If I am doing my life’s work well, I’ve noticed that I see people talking. I see the plans and drawings I’ve made starting conversations. I see people who know they need to talk to. They’re talking on the phone and in the tea room, sitting down and standing up, Skyping and Hanging Out. They’re talking about the joiny bits between their respective working lives and if they wander too far from that, I find that I can help bring them back and they like that. If I’m doing my life’s work well that is.

It means a lot to me, talking. I think it means everything to me. Not the talking itself, but the people doing the talking. I think it’s what project management means to me.

They didn’t teach me that in my PM training. That projects are people and that’s where the gold is. Maybe Oscar Wilde was right in saying that nothing that is worth knowing can be taught. I’ve learned a lot from projects and the people I’ve had the privilege of meeting along the way, but I still know next to nothing. This could take a lifetime!

Luckily I’m a project manager, and it’s my life’s work. 

12 Comments

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  1. 1
    Chris O'Halloran

    Adrian, this is an interesting article and while I understand where you are coming from, to me though being the dumbest person in the room and communicating with stakeholders effectively is the holy grail of project management. To me this is not “nothing” but EVERYTHING.

    A great post and I enjoyed reading it.

  2. 3
    Shim Marom

    Adrian, thanks for taking part in the #pmFlashBlog initiative.

    As I am going through all submissions I am looking for observations worth noting and keeping in my ‘take-away’ basket.

    My take from your post is summed up in your finishing paragraph:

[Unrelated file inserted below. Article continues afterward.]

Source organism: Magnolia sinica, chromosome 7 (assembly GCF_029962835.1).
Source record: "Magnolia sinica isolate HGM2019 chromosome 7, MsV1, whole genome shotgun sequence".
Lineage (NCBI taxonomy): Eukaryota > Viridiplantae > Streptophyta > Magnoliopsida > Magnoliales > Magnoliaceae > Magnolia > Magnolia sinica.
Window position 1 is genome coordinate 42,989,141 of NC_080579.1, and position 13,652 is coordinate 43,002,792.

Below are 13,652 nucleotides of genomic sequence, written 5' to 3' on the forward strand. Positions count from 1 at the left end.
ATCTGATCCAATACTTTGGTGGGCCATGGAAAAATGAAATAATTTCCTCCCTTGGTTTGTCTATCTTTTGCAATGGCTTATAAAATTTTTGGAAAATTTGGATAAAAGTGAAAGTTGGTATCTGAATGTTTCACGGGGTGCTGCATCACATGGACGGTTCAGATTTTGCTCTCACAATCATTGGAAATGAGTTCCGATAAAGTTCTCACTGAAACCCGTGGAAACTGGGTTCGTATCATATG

“They didn’t teach me that in my PM training. That projects are people and that’s where the gold is. Maybe Oscar Wilde was right in saying that nothing that is worth knowing can be taught. I’ve learned a lot from projects and the people I’ve had the privilege of meeting along the way, but I still know next to nothing. This could take a lifetime!

    Luckily I’m a project manager, and it’s my life’s work.”

    While some PM’s miss out on the point of human interaction as a key component of PM work, you clearly got it right.

    Cheers, Shim.

  3. 6
    Toby Elwin

    Enjoyed how naturally this read. I appreciate all the flexible tools that you may or may not use and rely, really on the “sometimes” point in time you might need to use.

    Great feeling to be part of the global PM community to meet folks like we met on the #pmFlashBlog.

    Thank you again.

  4. 8
    Francis Hooke

    Love you dry sense of humour Adrian! :)
    “people look to me for the timber” stood out for me. As project manager I think it’s your job to provide that centralised vision of how the project is going to work. Spot on.
    All the best,
    Francis

  5. 12
    Anya

    Very honest post, straight from the heart, thanks for sharing Adrian.
    Having collaborative project team, one that shares and has productive conversations is one of the first priorities of every project manager that wants to succeed. And you are right, that is not written in any book as rule or prerequisite.
    People management and exchange of opinions is not “nothing”, that is everything. Short-sighted managers tend to underestimate the value of people, but only till they are gone. Project Manager often is the key person to let valuable information to surface and “connect the dots”.
    You are doing a great job Adrian!